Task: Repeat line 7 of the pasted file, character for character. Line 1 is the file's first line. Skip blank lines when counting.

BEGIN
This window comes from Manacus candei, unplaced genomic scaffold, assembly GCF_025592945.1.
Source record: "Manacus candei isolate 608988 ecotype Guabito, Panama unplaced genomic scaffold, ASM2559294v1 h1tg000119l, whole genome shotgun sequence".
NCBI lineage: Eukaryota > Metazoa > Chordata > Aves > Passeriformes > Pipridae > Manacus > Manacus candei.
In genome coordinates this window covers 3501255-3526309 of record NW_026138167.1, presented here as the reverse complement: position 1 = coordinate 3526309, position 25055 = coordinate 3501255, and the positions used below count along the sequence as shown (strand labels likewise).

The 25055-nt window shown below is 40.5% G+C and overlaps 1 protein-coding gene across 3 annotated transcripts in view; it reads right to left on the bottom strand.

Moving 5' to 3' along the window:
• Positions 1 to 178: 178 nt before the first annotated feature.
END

• Positions 1 to 178: 178 nt before the first annotated feature.